Thinking like a Prairie

I have encountered many coyotes at Midewin. There is nothing quite like their hair-raising yips and yelps haunting the sunset hours. Theirs is the call of the wild that nourishes that small sliver of wildness that yet remains within me. Therefore, it came as an especially sad shock to come across this coyote, abuzz with flies.

How old she was, how long she’d been dead and what she might have died of, I couldn’t say. Looking into her eyes, however – something only death afforded me the chance to do this close up – I was reminded of Aldo Leopold’s “Thinking Like a Mountain,” a haunting essay in which he reflected on the”fierce green fire” that he watched go out in the eyes of a wolf he had just shot:

I realized then, and have known ever since, that there was something new to me in those eyes—something known only to her and to the mountain. I was young then, and full of trigger-itch; I thought that because fewer wolves meant more deer, that no wolves would mean hunters’ paradise. But after seeing the green fire die, I sensed that neither the wolf nor the mountain agreed with such a view.”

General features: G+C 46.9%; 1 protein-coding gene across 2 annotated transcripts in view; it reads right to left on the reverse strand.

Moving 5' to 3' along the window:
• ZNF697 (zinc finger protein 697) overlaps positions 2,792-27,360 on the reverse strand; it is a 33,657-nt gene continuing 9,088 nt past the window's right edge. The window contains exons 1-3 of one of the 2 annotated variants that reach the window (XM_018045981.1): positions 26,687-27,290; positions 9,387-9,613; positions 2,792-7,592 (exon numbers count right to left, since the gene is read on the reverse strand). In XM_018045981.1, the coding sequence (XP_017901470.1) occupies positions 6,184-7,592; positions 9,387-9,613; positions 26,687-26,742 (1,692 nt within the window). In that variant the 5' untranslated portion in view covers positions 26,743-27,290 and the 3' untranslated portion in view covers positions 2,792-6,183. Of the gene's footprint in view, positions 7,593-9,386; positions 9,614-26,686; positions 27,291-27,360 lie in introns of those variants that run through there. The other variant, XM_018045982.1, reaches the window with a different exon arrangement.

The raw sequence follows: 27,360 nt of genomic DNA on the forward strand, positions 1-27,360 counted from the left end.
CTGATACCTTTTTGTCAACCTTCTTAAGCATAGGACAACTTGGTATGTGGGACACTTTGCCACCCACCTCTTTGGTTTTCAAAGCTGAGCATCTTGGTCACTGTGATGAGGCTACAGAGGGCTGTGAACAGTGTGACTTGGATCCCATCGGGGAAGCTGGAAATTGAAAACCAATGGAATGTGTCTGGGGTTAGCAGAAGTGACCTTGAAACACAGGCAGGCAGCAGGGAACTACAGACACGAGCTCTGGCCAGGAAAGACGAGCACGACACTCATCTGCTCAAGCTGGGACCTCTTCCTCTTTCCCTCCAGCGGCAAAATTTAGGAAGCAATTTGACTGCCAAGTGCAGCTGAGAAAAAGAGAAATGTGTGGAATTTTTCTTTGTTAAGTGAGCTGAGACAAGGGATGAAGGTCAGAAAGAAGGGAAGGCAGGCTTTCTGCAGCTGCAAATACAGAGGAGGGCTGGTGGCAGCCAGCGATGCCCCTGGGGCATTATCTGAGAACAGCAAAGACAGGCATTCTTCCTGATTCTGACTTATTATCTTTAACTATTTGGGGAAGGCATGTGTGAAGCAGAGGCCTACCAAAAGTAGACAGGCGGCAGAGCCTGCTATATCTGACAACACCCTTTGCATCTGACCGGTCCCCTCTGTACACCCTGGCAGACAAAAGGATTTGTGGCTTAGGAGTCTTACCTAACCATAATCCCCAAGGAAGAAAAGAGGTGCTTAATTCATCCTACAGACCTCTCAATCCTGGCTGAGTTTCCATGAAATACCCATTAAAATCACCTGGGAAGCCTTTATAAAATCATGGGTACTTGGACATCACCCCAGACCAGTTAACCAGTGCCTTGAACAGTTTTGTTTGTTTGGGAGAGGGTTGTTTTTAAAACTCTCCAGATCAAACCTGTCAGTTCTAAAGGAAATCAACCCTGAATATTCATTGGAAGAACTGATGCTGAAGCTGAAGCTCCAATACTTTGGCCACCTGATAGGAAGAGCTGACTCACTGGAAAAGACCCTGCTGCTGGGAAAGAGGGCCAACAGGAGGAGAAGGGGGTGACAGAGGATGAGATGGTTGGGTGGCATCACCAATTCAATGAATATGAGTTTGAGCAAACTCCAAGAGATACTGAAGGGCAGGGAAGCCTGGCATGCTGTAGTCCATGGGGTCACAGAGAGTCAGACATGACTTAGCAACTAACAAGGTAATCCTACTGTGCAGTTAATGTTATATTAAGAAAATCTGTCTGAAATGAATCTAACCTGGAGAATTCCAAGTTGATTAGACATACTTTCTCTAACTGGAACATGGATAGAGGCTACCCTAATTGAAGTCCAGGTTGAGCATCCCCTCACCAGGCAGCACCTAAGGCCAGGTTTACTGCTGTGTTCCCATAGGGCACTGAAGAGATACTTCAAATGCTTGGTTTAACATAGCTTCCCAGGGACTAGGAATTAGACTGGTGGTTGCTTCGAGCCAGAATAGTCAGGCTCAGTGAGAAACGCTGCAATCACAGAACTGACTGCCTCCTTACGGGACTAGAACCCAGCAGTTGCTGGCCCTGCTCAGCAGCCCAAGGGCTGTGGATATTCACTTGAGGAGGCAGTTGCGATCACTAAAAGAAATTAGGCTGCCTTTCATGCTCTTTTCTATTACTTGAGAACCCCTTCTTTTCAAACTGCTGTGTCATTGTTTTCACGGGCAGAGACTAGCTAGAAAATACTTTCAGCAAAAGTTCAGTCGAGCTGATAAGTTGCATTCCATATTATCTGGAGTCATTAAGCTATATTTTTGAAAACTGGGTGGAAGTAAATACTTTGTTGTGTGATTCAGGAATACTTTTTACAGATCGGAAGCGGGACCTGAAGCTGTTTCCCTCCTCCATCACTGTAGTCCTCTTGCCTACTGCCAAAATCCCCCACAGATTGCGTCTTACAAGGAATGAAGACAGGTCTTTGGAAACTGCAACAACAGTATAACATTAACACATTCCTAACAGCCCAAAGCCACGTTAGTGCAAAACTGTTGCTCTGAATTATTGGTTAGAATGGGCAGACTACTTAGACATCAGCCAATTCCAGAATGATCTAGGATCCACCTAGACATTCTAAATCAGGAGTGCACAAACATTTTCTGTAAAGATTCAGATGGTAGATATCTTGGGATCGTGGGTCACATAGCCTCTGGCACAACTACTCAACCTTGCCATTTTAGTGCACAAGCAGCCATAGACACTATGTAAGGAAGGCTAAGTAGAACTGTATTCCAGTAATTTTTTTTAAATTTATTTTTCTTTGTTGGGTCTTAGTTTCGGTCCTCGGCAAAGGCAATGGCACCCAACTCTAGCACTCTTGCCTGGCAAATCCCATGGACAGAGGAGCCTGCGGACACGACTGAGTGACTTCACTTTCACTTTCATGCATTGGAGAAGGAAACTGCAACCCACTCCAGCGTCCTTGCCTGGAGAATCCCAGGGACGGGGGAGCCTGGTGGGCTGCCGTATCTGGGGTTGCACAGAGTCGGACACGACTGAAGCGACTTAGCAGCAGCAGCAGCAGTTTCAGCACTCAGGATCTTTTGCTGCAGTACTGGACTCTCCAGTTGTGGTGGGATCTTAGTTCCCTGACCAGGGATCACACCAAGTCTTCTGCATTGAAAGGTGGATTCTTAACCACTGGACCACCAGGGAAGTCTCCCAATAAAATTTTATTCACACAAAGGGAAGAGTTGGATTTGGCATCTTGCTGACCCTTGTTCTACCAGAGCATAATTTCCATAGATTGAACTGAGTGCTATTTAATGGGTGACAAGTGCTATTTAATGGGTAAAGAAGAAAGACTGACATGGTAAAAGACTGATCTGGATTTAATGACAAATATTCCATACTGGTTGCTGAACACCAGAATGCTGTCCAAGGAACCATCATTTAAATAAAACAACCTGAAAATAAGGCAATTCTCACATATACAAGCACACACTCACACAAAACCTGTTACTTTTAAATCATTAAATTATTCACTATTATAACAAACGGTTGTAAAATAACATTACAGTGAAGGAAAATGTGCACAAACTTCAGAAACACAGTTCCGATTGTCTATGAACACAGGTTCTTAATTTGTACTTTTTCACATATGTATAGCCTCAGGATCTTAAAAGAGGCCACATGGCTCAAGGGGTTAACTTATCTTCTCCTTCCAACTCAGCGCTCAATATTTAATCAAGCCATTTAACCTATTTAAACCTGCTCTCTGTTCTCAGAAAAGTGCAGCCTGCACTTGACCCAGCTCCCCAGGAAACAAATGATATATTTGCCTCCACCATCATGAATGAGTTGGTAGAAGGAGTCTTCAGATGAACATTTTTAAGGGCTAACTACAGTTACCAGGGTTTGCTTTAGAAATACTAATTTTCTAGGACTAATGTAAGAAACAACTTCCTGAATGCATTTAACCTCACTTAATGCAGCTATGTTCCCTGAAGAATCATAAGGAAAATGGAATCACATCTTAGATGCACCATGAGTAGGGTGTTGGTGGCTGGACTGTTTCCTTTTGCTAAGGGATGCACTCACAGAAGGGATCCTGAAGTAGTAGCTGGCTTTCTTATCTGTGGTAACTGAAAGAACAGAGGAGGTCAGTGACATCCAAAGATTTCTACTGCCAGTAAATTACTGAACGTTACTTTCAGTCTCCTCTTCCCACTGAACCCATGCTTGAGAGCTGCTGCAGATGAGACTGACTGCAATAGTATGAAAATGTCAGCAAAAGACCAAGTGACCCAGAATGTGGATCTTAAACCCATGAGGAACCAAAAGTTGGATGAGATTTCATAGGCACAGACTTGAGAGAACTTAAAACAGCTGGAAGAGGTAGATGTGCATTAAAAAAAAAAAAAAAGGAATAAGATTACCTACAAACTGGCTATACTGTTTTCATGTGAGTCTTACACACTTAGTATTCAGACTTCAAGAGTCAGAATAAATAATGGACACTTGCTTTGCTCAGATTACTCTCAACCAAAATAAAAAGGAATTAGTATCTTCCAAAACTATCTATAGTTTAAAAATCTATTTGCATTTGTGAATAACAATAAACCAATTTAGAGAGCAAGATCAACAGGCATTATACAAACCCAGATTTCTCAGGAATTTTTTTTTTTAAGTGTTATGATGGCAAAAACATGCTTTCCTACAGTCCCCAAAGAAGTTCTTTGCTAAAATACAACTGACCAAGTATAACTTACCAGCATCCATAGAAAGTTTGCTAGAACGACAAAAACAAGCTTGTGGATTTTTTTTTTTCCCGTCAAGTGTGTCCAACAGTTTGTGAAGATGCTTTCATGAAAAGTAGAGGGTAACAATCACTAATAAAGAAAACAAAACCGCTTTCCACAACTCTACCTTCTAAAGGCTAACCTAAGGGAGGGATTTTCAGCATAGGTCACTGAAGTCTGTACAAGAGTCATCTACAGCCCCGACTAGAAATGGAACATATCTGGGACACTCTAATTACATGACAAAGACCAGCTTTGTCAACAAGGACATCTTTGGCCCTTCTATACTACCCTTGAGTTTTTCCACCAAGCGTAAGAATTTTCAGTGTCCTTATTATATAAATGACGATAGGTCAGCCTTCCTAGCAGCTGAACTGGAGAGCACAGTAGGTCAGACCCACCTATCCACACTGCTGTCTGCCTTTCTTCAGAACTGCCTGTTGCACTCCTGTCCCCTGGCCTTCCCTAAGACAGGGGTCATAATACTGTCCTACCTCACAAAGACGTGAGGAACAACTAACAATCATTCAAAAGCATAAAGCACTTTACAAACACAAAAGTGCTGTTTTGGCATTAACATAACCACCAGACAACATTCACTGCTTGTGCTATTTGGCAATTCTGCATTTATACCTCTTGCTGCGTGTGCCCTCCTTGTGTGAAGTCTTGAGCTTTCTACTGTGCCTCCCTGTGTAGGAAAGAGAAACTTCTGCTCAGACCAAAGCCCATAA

I have never hunted, but I know those who do. And to a person they are united in their wish for fewer coyotes, believing that would lead to more pheasant, more deer. I don’t have children or pets, but there a number of news accounts about city and suburban dwellers likewise calling for the control or elimination of coyotes to protect kith and kin, as well as kittens and canines.

Like Leopold and his youthful “understanding” about wolves, a lot of myth and misinformation surrounds coyotes; something the Cook County Coyote Project endeavors to address through research and public education. Coyotes have adapted their behaviors surprisingly well and become an indelible part of our urban/suburban existence.

However, among the many things I love about Midewin is that its 19,000 acres of recovering prairie affords the opportunity for a coyote to remember what it is to be a true coyote; inhabiting wide open spaces, hunting voles and mice amid tall prairie grasses. Free of cars, people, noise, congestion and the myriad pitfalls that it faces as a refugee in the urban environment.

Midewin also affords me the opportunity to experience a coyote, a “ghost of the praire” as they were commonly known, in its native element. A summer or two ago, I was hiking through South Patrol Road Prairie – one of the earliest restoration areas at Midewin – when a handful of coyote pups tumbled out onto the path. So busy were they in wrestling with each other that they didn’t notice me at first. When they finally did, they were more curious than alarmed, and abandoned me only when they no longer could resist chasing each other back through the prairie grasses.

Staring into the eyes of the dead coyote, I sensed that there was, indeed, something known only to her and the prairie. Which makes her and her kind – no less than the returning grassland birds and the soon-to-be-reintroduced bison – an integral, wonderfully mysterious part of the healing prairie landscape of Midewin.